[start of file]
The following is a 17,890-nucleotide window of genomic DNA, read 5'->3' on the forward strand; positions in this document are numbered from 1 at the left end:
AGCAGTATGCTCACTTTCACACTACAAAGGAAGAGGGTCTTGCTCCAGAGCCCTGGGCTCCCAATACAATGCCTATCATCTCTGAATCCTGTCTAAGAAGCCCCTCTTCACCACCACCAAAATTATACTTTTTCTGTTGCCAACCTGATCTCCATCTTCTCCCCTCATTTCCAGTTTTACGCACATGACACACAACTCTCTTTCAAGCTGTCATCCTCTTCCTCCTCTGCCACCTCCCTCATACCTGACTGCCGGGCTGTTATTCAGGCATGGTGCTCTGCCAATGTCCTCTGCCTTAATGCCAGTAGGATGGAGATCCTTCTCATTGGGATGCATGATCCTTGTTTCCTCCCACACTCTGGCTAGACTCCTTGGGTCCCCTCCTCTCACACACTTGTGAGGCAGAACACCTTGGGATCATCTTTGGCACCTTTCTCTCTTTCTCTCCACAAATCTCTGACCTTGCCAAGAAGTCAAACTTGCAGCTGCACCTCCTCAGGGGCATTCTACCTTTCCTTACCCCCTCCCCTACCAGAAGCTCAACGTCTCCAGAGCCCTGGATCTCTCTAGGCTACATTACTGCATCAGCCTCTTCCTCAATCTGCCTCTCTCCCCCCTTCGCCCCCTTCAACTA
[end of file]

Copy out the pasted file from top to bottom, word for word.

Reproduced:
The following is a 17,890-nucleotide window of genomic DNA, read 5'->3' on the forward strand; positions in this document are numbered from 1 at the left end:
AGCAGTATGCTCACTTTCACACTACAAAGGAAGAGGGTCTTGCTCCAGAGCCCTGGGCTCCCAATACAATGCCTATCATCTCTGAATCCTGTCTAAGAAGCCCCTCTTCACCACCACCAAAATTATACTTTTTCTGTTGCCAACCTGATCTCCATCTTCTCCCCTCATTTCCAGTTTTACGCACATGACACACAACTCTCTTTCAAGCTGTCATCCTCTTCCTCCTCTGCCACCTCCCTCATACCTGACTGCCGGGCTGTTATTCAGGCATGGTGCTCTGCCAATGTCCTCTGCCTTAATGCCAGTAGGATGGAGATCCTTCTCATTGGGATGCATGATCCTTGTTTCCTCCCACACTCTGGCTAGACTCCTTGGGTCCCCTCCTCTCACACACTTGTGAGGCAGAACACCTTGGGATCATCTTTGGCACCTTTCTCTCTTTCTCTCCACAAATCTCTGACCTTGCCAAGAAGTCAAACTTGCAGCTGCACCTCCTCAGGGGCATTCTACCTTTCCTTACCCCCTCCCCTACCAGAAGCTCAACGTCTCCAGAGCCCTGGATCTCTCTAGGCTACATTACTGCATCAGCCTCTTCCTCAATCTGCCTCTCTCCCCCCTTCGCCCCCTTCAACTA